6 MS Word Hacks Every Lawyer Should Know
As you know, working in the legal field often means dealing with a lot of paperwork. That is why redundant formatting when crafting legal documents can be a real pain. Performing the same job over and over is tiresome, boring, and obviously not an efficient use of your time. While little can be done about the volume of documentation you need to process, there are MS Word shortcuts that can ease your workload. So, if you want to take advantage of a few powerful MS Word features, read on to check out the hacks we’ve prepared for you.
Powerful Hacks That Will Improve Your Formatting
Before we get into the finer details, you’ll need to check your MS Word settings and make sure that the following features are enabled.
And presto! Now you’re ready to discover tips that will enhance the readability of your legal documents and save you time.
What do you do when you need to create a list of items neatly organized in two columns? Many users would even out the lists using a bunch of spaces and tab key presses, which results in a format that’s subtly misaligned.
But there is a better method — using a transparent table. Simply insert a 2x8 table via “Insert”, “Table”. Then, highlight the newly created table and go to “Table Design”, “Borders” and choose “No Border”. Voila! We bet you’ll agree it looks much cleaner and easier to edit to boot.
When we open a file, the first thing we notice isn’t the text itself, but the lines around the edges our eyes are drawn to. Ideally, all the indents should be similar across the whole document, so that your clients are not distracted from the contents - and their eyes don’t bleed.
To see if the indents are consistent in your document, check the paragraphs against the “Ruler” mentioned above. Or you can go to “Layout”, “Indent” to make sure everything looks perfectly aligned. And if everything isn’t perfectly aligned, our next tip will show you how to avoid the problem like this in the future.
Heading and first paragraph, list and introductory statement, address lines, — these parts of your document should always be aligned together. If not, the readability suffers and the outcome you get is something like the example below.
Yet, the solution to this kind of problem is pretty simple. Just go to “Format”, “Paragraph” and “Line and Page Breaks”. There you will find two sought-after settings: “Keep with next” and “Keep lines together.” They will help you make your documents look neat.
Here are a few more handy keyboard shortcuts that can be useful for similar scenarios. Cmd + Enter (Ctrl + Enter) makes the next paragraph appear directly under the current one and copies its style (aka a non-breaking paragraph). To make a non-breaking space instead, use Option + Enter (Ctrl + Shift + Space).
Presenting information in a list greatly enhances document readability. But you end up with quite the opposite effect if you have multiple lists formatted using different styles. Mismatched style serves as a distraction and can irritate your reader. Before trying to manually correct every single difference, we suggest taking a look at “Copy formatting”. This little brush button copies all the formatting from one paragraph and can be applied to other paragraphs so that they look the same.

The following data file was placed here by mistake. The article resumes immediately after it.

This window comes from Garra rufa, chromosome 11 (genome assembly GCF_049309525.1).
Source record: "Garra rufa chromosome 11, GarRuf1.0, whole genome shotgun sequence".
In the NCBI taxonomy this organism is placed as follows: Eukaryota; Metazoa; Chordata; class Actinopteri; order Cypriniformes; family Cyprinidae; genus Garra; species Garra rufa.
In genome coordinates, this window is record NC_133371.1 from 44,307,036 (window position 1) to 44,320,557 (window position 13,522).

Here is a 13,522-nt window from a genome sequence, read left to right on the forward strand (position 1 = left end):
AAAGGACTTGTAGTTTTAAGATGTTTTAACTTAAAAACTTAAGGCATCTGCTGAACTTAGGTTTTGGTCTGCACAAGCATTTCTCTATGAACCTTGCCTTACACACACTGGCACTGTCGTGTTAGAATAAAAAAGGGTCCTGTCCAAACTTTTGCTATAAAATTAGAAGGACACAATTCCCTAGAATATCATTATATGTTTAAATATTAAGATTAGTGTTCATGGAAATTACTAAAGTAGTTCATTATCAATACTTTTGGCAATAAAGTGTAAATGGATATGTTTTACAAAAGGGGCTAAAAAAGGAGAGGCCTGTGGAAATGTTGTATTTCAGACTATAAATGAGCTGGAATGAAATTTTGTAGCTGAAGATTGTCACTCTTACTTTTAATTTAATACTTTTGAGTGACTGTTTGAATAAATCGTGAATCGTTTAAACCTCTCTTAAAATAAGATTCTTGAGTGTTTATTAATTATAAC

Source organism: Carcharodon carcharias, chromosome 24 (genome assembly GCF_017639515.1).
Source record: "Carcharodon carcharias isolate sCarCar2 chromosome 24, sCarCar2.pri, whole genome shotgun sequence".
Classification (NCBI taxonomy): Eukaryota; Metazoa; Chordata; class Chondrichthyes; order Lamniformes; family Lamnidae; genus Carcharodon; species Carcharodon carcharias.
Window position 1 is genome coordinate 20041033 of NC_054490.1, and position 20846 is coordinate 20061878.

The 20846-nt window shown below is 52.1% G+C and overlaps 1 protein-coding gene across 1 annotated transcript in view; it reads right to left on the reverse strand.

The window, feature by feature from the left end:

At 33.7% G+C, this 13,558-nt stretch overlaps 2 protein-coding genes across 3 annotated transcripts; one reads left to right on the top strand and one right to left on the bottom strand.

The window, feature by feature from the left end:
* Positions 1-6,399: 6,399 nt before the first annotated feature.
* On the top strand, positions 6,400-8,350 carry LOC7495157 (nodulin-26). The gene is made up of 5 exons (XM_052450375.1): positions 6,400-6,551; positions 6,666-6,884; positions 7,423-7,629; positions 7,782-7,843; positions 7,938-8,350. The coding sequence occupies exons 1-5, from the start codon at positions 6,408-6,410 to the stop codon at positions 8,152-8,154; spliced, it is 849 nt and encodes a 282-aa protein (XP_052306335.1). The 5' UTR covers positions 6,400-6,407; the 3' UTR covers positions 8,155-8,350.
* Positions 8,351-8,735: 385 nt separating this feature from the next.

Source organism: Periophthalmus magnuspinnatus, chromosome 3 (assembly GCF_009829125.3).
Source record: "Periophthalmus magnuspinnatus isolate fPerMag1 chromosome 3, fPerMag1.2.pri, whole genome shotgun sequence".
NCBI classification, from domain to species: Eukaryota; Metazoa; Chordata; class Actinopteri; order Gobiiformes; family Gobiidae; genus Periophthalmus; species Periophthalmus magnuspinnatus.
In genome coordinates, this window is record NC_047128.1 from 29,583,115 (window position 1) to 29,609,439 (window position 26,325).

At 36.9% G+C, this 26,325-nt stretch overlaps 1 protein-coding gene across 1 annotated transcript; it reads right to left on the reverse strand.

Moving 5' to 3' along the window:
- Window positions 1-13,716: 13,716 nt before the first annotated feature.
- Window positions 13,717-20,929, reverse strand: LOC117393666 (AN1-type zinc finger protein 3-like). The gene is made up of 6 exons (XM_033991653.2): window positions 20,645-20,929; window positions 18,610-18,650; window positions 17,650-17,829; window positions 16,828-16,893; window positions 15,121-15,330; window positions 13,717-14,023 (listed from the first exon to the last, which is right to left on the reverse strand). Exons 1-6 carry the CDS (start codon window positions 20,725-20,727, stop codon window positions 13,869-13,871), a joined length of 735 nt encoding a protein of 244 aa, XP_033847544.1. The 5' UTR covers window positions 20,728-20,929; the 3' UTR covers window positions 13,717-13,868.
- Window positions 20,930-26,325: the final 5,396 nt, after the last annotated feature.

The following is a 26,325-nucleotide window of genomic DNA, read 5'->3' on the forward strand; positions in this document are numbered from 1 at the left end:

A pro tip here would be just to double click on the brush — once to apply the desired style, and once to copy the style of the corrected paragraph, — so that you can format from paragraph to paragraph without stopping.
When you have to adjust a document with a number of annexes attached, some of the annexes may not be applicable to that contractor. You may think, why not simply delete them? The problem is, when you get rid of the unwanted annexes, the remaining ones have to be renamed, and references to those annexes in the main text will also need updating. Instead, this kind of task can be easily done by secret tools in your document management software.
Start by highlighting the name of the annex which appears first. In our case, this is Annex A. Then, go to “Numbering” on the “Home” tab. Press “Define new number format.” You need to type ANNEX right before the letter A where it asks you to “Enter formatting for the number.”
Now you’ve got Word set up to do the naming automatically, and when you remove an annex, the order of the rest won’t break anymore.
This hack should be helpful with standardized documents, like notices or requests. Their content goes largely unedited, with only client information changed. This is where Word’s Mailings functionality can come in handy. To check how it works, let’s create a test Excel file with client data.
Once the Excel file is made, go to Word document management software to open your standardized doc, then “Mailings,” and “Select Recipients.” In the context menu, select “Use an existing list,” and then select the test Excel file. The last step is to add your fields with “Insert Merge Field.” Our test file looks like this.
Once you press “Finish and Merge,” you will have 3 individualized letters for those 3 people from the table. This is, however, a very basic feature that works only on letter-like documents.
If you want to get full automation of your workflows, contact us at AXDRAFT. We’ll help you build your custom enterprise document management software, tailored specifically to your company’s needs. With our help, you won’t need to spend hours doing mindless work customizing documents for your clients. Let the tool do the job, while you concentrate on other more important tasks.